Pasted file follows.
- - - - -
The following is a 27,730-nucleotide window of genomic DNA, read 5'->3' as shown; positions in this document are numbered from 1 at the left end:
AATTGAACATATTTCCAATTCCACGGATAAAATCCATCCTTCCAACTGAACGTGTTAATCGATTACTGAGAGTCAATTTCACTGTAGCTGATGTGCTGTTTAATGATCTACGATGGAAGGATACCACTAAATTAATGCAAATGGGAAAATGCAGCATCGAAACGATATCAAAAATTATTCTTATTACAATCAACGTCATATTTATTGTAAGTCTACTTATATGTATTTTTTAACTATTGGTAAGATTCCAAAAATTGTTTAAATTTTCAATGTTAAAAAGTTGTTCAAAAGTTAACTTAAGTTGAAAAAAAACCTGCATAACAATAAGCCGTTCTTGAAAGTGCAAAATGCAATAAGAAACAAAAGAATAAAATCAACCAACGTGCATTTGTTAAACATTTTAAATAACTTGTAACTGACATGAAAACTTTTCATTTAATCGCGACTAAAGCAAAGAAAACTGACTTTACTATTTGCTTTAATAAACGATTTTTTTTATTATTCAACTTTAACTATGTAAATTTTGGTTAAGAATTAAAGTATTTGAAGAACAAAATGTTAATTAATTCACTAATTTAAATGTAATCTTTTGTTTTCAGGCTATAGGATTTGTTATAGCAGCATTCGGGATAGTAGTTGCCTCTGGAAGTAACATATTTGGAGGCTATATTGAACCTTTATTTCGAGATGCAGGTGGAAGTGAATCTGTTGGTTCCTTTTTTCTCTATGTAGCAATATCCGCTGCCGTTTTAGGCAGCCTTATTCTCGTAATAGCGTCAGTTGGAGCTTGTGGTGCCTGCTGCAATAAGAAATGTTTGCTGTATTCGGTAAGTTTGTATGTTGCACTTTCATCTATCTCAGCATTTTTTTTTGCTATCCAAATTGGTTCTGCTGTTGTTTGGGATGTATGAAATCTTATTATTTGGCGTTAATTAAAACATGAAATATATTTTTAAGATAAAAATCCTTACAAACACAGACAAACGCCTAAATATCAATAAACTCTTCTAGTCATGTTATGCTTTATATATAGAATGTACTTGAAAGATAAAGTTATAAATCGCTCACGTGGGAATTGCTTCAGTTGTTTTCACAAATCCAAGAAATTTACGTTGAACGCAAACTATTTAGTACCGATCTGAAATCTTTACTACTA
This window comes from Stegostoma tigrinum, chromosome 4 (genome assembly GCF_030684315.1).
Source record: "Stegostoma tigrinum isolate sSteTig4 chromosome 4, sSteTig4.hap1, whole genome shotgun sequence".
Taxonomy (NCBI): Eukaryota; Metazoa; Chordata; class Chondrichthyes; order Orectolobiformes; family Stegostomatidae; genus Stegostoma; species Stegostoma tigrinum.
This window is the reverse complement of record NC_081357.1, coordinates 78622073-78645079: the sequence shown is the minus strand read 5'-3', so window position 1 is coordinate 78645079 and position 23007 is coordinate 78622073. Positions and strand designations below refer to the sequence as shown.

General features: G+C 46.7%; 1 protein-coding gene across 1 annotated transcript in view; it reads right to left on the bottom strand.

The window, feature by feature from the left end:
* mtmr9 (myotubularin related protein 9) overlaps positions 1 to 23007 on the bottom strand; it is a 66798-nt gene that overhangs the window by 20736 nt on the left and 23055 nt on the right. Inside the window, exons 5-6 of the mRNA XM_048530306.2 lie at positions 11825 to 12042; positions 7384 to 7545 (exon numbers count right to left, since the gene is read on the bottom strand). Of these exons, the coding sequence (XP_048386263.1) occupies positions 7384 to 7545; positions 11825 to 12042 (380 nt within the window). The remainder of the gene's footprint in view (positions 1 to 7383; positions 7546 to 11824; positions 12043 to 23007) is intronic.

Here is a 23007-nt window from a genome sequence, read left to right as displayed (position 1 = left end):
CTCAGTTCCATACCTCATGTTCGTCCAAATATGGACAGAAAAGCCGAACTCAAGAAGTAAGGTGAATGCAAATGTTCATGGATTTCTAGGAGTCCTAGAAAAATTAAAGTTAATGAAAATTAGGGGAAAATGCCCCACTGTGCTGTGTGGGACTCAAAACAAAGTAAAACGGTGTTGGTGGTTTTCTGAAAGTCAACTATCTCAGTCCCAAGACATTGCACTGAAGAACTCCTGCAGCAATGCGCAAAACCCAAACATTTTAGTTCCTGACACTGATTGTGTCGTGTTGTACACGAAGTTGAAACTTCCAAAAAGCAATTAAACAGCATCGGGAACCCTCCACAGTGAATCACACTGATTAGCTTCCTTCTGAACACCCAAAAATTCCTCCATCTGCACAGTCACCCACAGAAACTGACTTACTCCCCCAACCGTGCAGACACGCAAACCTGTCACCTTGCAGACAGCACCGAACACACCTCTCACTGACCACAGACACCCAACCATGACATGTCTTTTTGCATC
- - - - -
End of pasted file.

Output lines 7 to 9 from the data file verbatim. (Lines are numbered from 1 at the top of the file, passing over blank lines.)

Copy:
General features: G+C 46.7%; 1 protein-coding gene across 1 annotated transcript in view; it reads right to left on the bottom strand.

The window, feature by feature from the left end:
* mtmr9 (myotubularin related protein 9) overlaps positions 1 to 23007 on the bottom strand; it is a 66798-nt gene that overhangs the window by 20736 nt on the left and 23055 nt on the right. Inside the window, exons 5-6 of the mRNA XM_048530306.2 lie at positions 11825 to 12042; positions 7384 to 7545 (exon numbers count right to left, since the gene is read on the bottom strand). Of these exons, the coding sequence (XP_048386263.1) occupies positions 7384 to 7545; positions 11825 to 12042 (380 nt within the window). The remainder of the gene's footprint in view (positions 1 to 7383; positions 7546 to 11824; positions 12043 to 23007) is intronic.